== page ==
MAN engines to power West African naval vessels

Engine manufacturer MAN Energy Solutions has been contracted to provide engines for three OPV 58 S patrol boats being built by France’s Piriou group for the Senegalese navy, as well as for two Israel Shipyards vessels ordered by Ivory Coast.

The engines are likely the MAN 175D diesel engine which is a V type, and available with 12, 16 or 20 cylinders, with 175 mm bore for mechanical or electric propulsion and onboard power generation. According to MAN, it has a 1,500 to 2,000 rpm, featuring ratings from 1,440 to 4,400 kW.

MAN 175D – It is ideal for high cost-effectiveness, as it combines high output, quick acceleration, and dynamic partial-load operation with economical endurance

Designed with a high-efficiency MAN turbochargers featuring an integrated lubrication system with electrical pre-lubrication, and high- and low-temperature split cooling circuits with integrated pumps and thermostats. The advanced MAN SaCoSone safety and control system ensures safe monitoring, control, and operation of the engine. The MAN 175D is optimized for high-speed marine applications.

In November 2019, the Ministry of Armed Forces of Senegal and the PIRIOU group in the presence of the President of the Republic of Senegal and the French ministerial delegation signed a contract to purchase three offshore patrol vessels dedicated to the Senegalese navy.

The OPV 58 S Offshore Patrol Vessel is a 62m versatile, with high endurance and robust patrol vessel which can handle missions such as surveillance and sea control.

The vessels are armed with four MBDA anti-ship missiles (Marte Mk 2Ns) and the MBDA SIMBAD-RC air defence system with two Mistral 3 surface-to-air missiles, along with a 76 mm gun. France’s Naval Group will supply the combat management system (POLARIS).

Equipped with surface to air weapon systems for top-tier naval deterrence. OPV 58 S class of offshore patrol vessels are armed with a potent array of offensive weapons systems for anti-surface warfare and anti-aircraft deterrent capability.

According to Piriou, construction would take place over 44 months, and conclude in mid-2024, with first deliveries from 2023. Construction of the hulls will be divided between Concarneau and Lanester, near Lorient, where the Kership shipyard – a partnership between Piriou (55%) and Naval Group (45%) – is located.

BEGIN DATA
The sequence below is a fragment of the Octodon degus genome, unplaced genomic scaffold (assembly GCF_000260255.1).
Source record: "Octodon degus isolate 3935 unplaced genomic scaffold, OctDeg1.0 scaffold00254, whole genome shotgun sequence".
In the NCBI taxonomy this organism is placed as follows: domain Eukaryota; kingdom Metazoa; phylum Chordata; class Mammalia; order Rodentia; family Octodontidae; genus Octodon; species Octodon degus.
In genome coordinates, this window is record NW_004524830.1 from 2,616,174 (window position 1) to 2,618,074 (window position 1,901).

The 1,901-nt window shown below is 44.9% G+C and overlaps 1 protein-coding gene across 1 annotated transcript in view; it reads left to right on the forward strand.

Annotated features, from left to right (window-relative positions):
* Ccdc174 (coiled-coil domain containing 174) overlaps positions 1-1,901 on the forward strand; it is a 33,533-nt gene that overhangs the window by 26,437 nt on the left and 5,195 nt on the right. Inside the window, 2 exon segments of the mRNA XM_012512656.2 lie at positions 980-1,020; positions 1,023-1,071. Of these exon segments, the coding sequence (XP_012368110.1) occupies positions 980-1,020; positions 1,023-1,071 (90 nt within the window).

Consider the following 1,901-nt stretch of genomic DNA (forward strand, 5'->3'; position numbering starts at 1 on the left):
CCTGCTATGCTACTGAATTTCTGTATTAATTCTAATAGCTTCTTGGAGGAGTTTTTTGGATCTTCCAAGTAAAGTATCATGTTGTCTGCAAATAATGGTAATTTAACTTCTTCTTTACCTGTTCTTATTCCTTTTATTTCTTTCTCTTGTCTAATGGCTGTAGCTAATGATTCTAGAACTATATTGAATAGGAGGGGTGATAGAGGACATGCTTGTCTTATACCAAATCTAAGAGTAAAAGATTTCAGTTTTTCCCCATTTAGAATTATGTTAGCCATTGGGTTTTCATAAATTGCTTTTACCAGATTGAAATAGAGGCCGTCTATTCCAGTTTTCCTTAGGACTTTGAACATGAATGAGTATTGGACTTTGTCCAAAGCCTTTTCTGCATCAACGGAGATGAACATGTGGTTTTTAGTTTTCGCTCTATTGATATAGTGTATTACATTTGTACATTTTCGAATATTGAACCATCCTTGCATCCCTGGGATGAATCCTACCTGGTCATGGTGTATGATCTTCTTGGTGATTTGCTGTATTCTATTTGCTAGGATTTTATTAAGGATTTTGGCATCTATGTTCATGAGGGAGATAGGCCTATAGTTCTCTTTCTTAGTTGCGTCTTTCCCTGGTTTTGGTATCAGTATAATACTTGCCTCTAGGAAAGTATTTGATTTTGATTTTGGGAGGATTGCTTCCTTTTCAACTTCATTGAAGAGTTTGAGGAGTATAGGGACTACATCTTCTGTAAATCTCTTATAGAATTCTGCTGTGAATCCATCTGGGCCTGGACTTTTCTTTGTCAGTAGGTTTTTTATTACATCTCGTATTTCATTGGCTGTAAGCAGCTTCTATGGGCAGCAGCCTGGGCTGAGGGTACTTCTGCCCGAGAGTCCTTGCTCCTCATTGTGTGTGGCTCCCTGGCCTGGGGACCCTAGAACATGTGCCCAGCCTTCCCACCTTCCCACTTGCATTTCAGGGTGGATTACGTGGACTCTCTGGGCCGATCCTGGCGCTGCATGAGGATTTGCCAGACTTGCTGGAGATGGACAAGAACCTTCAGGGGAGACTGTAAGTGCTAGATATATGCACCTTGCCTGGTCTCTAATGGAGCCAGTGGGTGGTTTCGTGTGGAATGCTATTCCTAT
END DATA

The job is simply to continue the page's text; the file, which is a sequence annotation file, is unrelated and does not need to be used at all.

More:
In 21 October last year, Piriou held a steel cutting ceremony for the first of three Offshore Patrol Vessels (OPV) for the Senegalese Navy.

The steel cutting event took place at PIRIOU’si facility in France, and was attended by General Birame DIOP, Chief of General Staff of the Armed Forces of Senegal and Admiral Oumar Wade, Chief of Staff of the Navy of Senegal.

The OPV 58 S vessels are part of a Senegalese Naval fleet recapitalization process following increased maritime security challenges across Africa.
This procurement and acquisition plan will be unveiled to the international public during the Africa Maritime Security Forum (AMSF 2020) held between 20th – 22nd January, 2020 in Dakar, Senegal.

On the other hand, two Israeli-built OPV 45 offshore patrol vessels were purchased by Alassane Ouattara, the Ivorian President through a clandestine deal with Israel at an undisclosed price.

In July last year, Israeli Shipyards announced that it has delivered two 45 meters OPV 45 patrol vessels to an unnamed customer in Africa, the business is said to include the ongoing support and training as well as the creation of a maintenance programme within the framework of the company’s Integration Logistic Support (ILS) services.

OPV 45 patrol vessels is 45.7 metres long, has a beam of 8.6 metres and displacement of 300 tons. Maximum speed is about 24 knots and range more than 3,500 nautical miles at 12 knots. It can accommodate between 16 and 21 crew, and has additional berth for up to 24 personnel.

The vessel can carry a 7.2 metre rigid-hull inflatable boat (RHIB) in an automated launch-and-recovery system on the aft deck, which can also take 20 foot containerised modules for different missions.

It can be armed with a variety of weapons such as a stabilised naval gun systems of up to 30 mm on the foredeck and 12.7 mm machineguns on both side of the vessel.

An optional Israeli-made day/night observation systems as well as a stabilized weapon systems is available.

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